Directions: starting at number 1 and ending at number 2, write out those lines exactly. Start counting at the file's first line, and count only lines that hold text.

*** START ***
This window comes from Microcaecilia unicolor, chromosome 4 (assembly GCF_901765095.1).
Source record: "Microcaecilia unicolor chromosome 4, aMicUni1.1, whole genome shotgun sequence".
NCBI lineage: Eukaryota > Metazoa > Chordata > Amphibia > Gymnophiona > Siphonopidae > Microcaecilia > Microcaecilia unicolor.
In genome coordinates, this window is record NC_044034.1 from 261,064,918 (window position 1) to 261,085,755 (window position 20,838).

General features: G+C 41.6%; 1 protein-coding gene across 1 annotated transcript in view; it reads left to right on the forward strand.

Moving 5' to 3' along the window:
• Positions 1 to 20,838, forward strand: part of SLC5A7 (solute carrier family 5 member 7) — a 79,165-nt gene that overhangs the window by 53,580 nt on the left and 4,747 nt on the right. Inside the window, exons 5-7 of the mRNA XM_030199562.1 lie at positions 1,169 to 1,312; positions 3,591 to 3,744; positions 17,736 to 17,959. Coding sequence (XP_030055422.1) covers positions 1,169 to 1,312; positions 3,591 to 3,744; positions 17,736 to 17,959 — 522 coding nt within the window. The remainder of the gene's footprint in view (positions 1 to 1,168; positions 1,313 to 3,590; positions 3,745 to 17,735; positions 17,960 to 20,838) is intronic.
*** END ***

This window comes from Microcaecilia unicolor, chromosome 4 (assembly GCF_901765095.1).
Source record: "Microcaecilia unicolor chromosome 4, aMicUni1.1, whole genome shotgun sequence".